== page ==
Choice typical of sandwich generation

Question: We’re considering taking my elderly mother into our home, rather than placing her in a nursing facility.

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Question: We’re considering taking my elderly mother into our home, rather than placing her in a nursing facility.

This decision is especially difficult because we still have three children living with us. Would this new arrangement impact family dynamics?

Jim: In a big way — and you should be prepared for blessings, as well as challenges.

On the plus side, you’ll have the emotional and practical support of your family as you take on the weighty task of meeting your mother’s needs. There’s also the potential of realizing a strong sense of family unity and cohesiveness as you share in the caregiving responsibilities.

Then there are the potential benefits for your kids as they experience firsthand the importance of sacrifice and service in the interest of others.

This can become a vital part of their character growth. There’s also the opportunity for them to develop a special relationship with their grandparent.

On the other side, the stability of your family will likely be affected.

With these changes, your children’s social lives will probably be disrupted and their personal freedom may be restricted in some ways. And you and your spouse will at times be caught in between the competing needs of your kids and your mother, while your own needs frequently take a backseat.

This is what people have in mind when they talk about the “sandwich generation.”

There’s obviously a lot here to pray about as you consider the equally legitimate questions of your responsibility to your mom and your family’s well-being. In short, there are no simple solutions to the challenges you’ll face if you take her in.

It will involve a delicate balancing act and place you in a position where you will have no choice except to rely on the grace and wisdom of the Lord from one moment to the next. And that’s a good place to be.

Question: My teenagers often go to films that have racy content. My heart tells me that it’s probably not a good thing, but I have nothing more to go on than that. Can you help?

Bob Waliszewski, Director, Plugged In: I recently received an email from a young man who explained how his struggle with lust was linked to his television and movie choices, and not surfing inappropriate Internet sites. He’s not alone.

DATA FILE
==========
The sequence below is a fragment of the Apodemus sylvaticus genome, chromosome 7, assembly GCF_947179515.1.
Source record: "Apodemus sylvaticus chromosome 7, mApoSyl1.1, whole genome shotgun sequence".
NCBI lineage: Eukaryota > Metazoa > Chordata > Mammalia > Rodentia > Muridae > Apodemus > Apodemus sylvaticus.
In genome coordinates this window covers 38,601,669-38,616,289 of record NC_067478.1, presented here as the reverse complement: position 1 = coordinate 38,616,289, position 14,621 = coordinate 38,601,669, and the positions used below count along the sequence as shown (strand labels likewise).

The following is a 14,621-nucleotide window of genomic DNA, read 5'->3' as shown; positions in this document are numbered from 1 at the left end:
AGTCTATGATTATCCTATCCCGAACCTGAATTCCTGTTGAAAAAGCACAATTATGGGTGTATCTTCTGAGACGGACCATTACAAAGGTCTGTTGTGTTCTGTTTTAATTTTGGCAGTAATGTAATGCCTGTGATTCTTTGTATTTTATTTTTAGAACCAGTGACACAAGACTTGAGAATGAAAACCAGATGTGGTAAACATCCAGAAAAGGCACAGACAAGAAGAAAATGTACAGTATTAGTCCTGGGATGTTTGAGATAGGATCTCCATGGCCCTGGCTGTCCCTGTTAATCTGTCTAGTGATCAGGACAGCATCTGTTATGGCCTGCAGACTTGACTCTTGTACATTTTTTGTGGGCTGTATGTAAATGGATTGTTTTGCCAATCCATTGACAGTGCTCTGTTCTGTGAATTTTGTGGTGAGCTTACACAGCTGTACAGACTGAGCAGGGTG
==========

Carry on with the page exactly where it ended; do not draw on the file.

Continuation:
Hollywood has become a super-teacher to an untold large number of young people. As Tinseltown instills its own brand of sexual “values” via motion pictures, young people are embracing what they’re being taught.

This isn’t simply my opinion; mounting research is saying the same thing.

For instance, two RAND Corp. studies found that teens exposed to sexualized television and music were more likely to become sexually active compared to their peers who had limited exposure.

Researchers at Dartmouth College had similar findings regarding the power of sexualized motion pictures.

I believe that your teenagers already have a tough fight in guarding their hearts and minds without consuming risque media.

Once, after a speaking engagement, a young man came up to me to argue for a film that I had labeled as inappropriate.

His view was that the “art” trumped content. My response was to completely ignore the acting and special effects.

Instead, I asked him if a certain sex scene and another involving nudity had ever caused him to struggle with his thought life. To this day, I’ve never had an answer. The man lowered his head and walked away.

Armed with the research, which is easy to find online, I’d suggest you have a heart-to-heart talk with your teens. It’s never too late to lay down safe boundaries.

Catch up with Jim Daly at www.jimdalyblog.com or at www.facebook.com/DalyFocus.

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